User Guide Included: The Semantic Field of Divine Address and the Intended Use of the Psalter

The persistent, historic impulse to appropriate the language of the Psalter for prayer and praise is difficult to prove to modern exegetical and methodological satisfaction.[1] Toward providing a textual methodology to meet this need, this study will include five parts. First, this paper will propose a semantic field of divine address in the Psalms. Second, this study will plot the distribution of this semantic field in the Psalter. Third, the potential implications for the intended use of the Psalter will be explored, collating the results with major trends in the shape and shaping movement of Psalms studies. Fourth, the study’s implications will be placed in conversation with major arguments against viewing the Psalter as a book with a unified purpose.[2] Finally, hermeneutical implications will be suggested for the canonical context in which individual psalms ought to be studied. The thesis advanced in this paper is that the size and distribution of Psalter’s divine address semantic field clarifies a primary intention of the book, namely, to urge and equip readers to address God.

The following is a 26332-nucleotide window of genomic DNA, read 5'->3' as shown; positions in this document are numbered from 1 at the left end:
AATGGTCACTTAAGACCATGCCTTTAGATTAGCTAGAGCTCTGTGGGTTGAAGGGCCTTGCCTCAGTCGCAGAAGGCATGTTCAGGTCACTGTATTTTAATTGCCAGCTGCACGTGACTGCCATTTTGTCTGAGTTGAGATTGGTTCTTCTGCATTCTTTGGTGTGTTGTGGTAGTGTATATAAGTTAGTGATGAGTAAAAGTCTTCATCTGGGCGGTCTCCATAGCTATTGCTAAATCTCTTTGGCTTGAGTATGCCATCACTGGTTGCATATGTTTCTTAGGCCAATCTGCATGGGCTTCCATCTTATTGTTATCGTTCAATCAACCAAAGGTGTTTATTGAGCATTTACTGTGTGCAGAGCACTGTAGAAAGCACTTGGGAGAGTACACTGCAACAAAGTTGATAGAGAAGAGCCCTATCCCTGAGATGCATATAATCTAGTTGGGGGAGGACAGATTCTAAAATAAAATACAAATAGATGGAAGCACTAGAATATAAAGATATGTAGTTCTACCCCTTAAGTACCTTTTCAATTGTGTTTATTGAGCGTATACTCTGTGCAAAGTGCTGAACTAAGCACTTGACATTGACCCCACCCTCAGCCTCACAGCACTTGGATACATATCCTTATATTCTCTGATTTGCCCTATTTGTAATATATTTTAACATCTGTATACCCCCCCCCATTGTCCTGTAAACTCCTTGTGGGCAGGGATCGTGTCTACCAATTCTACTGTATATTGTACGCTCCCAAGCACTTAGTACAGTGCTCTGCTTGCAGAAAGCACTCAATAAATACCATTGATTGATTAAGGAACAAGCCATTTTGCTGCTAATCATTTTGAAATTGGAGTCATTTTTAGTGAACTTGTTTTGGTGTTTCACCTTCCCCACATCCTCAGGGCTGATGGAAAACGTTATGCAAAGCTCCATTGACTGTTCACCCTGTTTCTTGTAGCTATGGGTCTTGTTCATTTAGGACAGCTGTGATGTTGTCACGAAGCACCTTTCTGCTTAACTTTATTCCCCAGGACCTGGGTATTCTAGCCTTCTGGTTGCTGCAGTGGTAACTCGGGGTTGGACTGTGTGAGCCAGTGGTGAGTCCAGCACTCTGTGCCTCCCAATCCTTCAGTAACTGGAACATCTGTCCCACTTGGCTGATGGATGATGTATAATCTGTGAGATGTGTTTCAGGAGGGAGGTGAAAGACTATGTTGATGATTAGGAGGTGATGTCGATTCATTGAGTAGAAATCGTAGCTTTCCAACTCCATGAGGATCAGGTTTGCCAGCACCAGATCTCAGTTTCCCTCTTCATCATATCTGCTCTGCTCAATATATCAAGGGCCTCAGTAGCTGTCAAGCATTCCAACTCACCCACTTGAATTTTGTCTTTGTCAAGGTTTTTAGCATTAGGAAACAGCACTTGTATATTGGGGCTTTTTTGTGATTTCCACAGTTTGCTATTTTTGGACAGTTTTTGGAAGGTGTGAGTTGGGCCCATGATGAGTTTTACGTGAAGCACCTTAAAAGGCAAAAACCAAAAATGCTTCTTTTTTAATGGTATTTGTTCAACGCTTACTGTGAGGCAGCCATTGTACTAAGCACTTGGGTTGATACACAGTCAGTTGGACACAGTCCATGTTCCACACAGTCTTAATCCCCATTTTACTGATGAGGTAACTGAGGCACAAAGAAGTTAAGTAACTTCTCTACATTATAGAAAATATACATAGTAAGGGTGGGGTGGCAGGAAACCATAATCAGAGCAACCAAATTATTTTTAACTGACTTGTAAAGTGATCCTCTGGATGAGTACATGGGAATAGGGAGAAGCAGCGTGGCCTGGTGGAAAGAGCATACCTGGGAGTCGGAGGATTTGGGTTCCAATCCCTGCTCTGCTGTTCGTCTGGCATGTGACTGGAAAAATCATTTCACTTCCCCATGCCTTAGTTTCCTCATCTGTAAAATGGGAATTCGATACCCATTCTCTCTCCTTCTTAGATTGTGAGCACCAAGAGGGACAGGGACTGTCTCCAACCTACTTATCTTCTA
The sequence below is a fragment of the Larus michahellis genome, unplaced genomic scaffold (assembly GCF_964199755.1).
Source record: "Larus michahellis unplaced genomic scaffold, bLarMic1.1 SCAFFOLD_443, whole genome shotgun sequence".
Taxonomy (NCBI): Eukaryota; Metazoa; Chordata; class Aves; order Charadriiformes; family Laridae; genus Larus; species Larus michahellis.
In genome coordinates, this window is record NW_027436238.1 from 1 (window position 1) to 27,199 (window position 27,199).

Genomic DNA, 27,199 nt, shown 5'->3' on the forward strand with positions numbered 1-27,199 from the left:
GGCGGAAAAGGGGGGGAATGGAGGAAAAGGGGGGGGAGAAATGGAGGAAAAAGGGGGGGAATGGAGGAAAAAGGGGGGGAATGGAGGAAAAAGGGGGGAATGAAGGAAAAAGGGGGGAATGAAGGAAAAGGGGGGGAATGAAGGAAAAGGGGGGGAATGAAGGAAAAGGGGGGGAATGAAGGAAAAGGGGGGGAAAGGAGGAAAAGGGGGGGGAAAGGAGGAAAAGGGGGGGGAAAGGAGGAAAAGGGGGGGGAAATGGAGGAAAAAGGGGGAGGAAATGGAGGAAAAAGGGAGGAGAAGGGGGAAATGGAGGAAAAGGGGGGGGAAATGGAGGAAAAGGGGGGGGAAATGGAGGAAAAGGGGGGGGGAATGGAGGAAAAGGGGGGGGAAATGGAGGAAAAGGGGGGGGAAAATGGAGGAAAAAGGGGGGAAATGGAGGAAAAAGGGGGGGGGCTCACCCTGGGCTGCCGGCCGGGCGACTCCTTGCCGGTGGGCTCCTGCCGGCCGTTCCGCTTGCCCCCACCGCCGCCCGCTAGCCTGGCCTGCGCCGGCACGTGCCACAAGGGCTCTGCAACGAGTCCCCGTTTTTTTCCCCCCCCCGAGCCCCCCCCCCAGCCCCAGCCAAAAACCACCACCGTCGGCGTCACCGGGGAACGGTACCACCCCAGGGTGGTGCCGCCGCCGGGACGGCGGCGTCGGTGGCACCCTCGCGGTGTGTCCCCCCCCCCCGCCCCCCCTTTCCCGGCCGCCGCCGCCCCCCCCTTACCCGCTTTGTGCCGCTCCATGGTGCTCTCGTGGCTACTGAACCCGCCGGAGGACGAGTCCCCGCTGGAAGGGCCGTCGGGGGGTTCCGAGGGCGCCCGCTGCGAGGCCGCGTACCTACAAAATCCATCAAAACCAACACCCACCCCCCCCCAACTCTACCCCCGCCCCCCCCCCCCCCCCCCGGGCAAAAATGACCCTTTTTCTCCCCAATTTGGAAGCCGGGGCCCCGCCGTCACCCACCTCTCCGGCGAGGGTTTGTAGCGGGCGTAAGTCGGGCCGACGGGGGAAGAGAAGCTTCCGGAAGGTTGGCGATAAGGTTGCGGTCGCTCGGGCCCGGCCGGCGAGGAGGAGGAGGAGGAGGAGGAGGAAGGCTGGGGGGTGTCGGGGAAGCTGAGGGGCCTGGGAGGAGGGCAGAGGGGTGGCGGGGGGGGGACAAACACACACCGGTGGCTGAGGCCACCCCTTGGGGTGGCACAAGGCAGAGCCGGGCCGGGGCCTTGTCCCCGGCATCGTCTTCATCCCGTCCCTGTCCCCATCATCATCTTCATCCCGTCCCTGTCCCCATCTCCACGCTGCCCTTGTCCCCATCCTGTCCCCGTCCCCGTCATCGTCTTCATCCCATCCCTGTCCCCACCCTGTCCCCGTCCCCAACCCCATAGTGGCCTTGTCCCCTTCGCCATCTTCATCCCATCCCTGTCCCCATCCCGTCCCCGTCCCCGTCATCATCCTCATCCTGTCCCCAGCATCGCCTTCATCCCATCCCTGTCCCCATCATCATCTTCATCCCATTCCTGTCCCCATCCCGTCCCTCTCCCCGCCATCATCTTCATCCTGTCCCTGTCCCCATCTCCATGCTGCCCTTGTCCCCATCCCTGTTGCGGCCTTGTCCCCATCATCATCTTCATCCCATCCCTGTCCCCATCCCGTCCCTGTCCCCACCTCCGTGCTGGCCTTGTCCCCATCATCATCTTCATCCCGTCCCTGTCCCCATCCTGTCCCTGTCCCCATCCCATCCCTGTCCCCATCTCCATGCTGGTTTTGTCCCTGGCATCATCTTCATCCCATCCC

[1] Harry P. Nasuti, “The Editing of the Psalter and the Ongoing Use of the Psalms: Gerald Wilson and the Question of Canon,” The Shape and Shaping of the Book of Psalms: The Current State of Scholarship (Atlanta: SBL Press, 2014), 16-18.

[2] E.g., Eva Mroczek, The Literary Imagination in Jewish Antiquity (Oxford: Oxford University Press, 2016), 38-53; William Yarchin, “Is There an Authoritative Shape for the Hebrew Book of Psalms?” Profiling the Hebrew Psalter,” Revue Biblique 122:2 (2015): 357ff.

4 thoughts on “User Guide Included: The Semantic Field of Divine Address and the Intended Use of the Psalter”

  1. Is this a conclusion in search of an argument?
    If I am reading this proposal correctly, Swale seems to think that he can divine the intention of the Psalter by examining the language of divine address. That appears to me to be a slender foundation for the superstructure he wants to erect upon it. But I could be misreading him, so I am open to what the rest of you think.

  2. Proposal unclear
    What is the semantic field of divine address, and what does that have to do with canonical Psalms studies? His “thesis” statement at the end doesn’t answer.


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